When I was 19 years old, my life changed in a way that I never could have imagined. On Jan. 5, 2011, my hearing was activated with a device called a cochlear implant, allowing me access to sounds that I had never heard, or never knew existed before.
Prior to my cochlear implantation, I was experiencing hearing loss that caused me to miss social and auditory cues. I was missing the ends of jokes and not hearing in noisy environments.
As a student, I often didn’t hear my name when the teacher called on me. I recall one substitute teacher, who after discovering that I was in the classroom after counting me absent, sarcastically asked me in front of the whole class, “What, are you deaf or something?”
She was the only one in the room who didn’t know. It was time for a change.
Leading up to my cochlear implantation, I had watched hundreds of videos on YouTube documenting this exact moment for others. Finally, it was my turn.
My audiologist counted as he slowly turned my cochlear implant up. “1, 2, 3, 1, 2, 3.” I started to hear something. “1, 2, 3, 1, 2, 3.”
I thought to myself: “I can hear something! I can’t quite make out what he is saying, but I can tell he is talking.”
There are four steps of auditory development: detection, discrimination, identification, and compensation. Anyone with a brand new cochlear implant goes through all of these steps like a baby learning his or her environment.
As part of my receiving a cochlear implant, I went to listening therapy. It was Christmas time and Jingle Bells was playing in the room. I’ve had my newly minted hearing for about 30 minutes, so I didn’t even notice the song was playing. Once my listening therapist pointed out the song, I noticed a sound, but I couldn’t discriminate what it was. I was reassured again that this is normal.
Throughout the following weeks, I returned to my audiology clinic often for reprogramming and listening therapy. As a freshman at the University of Oklahoma, I had two major life-changing events: starting college and getting a cochlear implant.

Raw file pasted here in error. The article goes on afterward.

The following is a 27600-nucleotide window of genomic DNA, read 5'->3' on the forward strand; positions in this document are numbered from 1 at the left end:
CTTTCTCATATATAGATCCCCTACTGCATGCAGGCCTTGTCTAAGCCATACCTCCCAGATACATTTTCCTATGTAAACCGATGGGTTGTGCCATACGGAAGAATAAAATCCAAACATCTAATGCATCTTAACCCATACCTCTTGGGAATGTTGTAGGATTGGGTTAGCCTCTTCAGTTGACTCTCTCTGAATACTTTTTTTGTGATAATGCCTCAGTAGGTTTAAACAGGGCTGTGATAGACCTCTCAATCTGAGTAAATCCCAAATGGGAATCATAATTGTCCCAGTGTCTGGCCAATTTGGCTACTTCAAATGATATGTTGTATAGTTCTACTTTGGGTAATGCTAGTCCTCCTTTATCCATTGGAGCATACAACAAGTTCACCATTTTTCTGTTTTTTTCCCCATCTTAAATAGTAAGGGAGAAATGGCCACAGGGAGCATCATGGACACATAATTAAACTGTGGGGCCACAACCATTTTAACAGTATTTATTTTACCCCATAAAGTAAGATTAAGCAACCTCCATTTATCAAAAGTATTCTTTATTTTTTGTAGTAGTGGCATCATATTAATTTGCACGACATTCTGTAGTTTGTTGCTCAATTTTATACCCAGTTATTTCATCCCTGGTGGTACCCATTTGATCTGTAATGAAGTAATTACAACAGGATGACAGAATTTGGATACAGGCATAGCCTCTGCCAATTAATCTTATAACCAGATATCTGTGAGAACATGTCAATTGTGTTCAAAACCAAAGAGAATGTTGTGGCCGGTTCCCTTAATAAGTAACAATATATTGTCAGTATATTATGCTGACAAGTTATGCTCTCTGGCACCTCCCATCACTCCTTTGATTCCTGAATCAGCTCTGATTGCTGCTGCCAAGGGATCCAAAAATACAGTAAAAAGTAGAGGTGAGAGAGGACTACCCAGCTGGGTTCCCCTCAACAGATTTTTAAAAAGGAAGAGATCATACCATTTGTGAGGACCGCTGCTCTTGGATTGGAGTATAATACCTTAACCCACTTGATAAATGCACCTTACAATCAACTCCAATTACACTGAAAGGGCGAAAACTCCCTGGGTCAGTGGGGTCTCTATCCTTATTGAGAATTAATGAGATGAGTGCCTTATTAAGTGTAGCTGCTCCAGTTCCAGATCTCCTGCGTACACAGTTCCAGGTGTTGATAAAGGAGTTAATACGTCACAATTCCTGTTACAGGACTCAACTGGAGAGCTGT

Once I returned to school, my life was changed in more ways than I could imagine. I had made great strides with my hearing. That spring, I decided to change my major from theater to pursue a Doctor of Audiology so that I could work with people who have hearing loss like myself and walk them through the journey of cochlear implantation.
An audiologist is someone who pursues a clinical doctorate degree so that they may diagnose and treat patients with hearing and balance disorders. As a clinical audiologist at Baylor College of Medicine, I treat a wide variety of patients from all walks of life.
I’ve learned some unique perspectives that can help anybody who interacts with somebody who has a hearing loss:
- There are still people who don’t believe individuals with hearing loss can perform day-to-day activities. I’ve had more than one person ask, “Can you even be an audiologist with a hearing loss?” The short answer? Yes. Hearing loss alone is not a limiting factor and should never prevent someone from achieving their dream job.
- Finding an audiologist who uses best practices can make the difference between hearing the end of a joke and missing it. Search for an audiologist who uses real-ear measurements for hearing aid fittings.
- If you have hearing loss, trust in yourself and what you are hearing through your technology. The best way to check if you are correct is to rephrase what the person said in a question: “I heard ___, is that what you said?” That allows both of you in the conversation to confirm what you heard.
With the emergence of technology and appropriate therapeutic intervention, people with hearing loss should be able to do anything they their minds to accomplish.
Do you have questions about the cochlear implant process? Join Baylor at the 4th Annual Cochlear Implant Recipient and Candidate Symposium on Wednesday, Oct. 16 from 2-7:30 p.m. at the Bobby R. Alford Educational Center, 1st floor on the McNair Campus.
Learn more about Audiology Services at Baylor or call (713) 798-5900.
-By Dr. J. Connor Sullivan, audiologist with the Department of Otolaryngology – Head and Neck Surgery at Baylor